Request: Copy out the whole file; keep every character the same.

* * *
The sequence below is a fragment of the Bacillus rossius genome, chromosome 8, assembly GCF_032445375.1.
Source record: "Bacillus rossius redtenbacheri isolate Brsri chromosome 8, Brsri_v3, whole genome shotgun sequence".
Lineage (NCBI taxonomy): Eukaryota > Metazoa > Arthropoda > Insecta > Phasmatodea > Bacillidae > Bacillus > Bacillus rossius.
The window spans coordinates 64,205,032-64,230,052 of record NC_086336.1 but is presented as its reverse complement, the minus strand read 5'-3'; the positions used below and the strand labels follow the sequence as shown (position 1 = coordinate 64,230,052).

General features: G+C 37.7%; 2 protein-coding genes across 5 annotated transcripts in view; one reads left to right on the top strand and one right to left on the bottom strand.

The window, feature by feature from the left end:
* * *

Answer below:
The sequence below is a fragment of the Bacillus rossius genome, chromosome 8, assembly GCF_032445375.1.
Source record: "Bacillus rossius redtenbacheri isolate Brsri chromosome 8, Brsri_v3, whole genome shotgun sequence".
Lineage (NCBI taxonomy): Eukaryota > Metazoa > Arthropoda > Insecta > Phasmatodea > Bacillidae > Bacillus > Bacillus rossius.
The window spans coordinates 64,205,032-64,230,052 of record NC_086336.1 but is presented as its reverse complement, the minus strand read 5'-3'; the positions used below and the strand labels follow the sequence as shown (position 1 = coordinate 64,230,052).

General features: G+C 37.7%; 2 protein-coding genes across 5 annotated transcripts in view; one reads left to right on the top strand and one right to left on the bottom strand.

The window, feature by feature from the left end: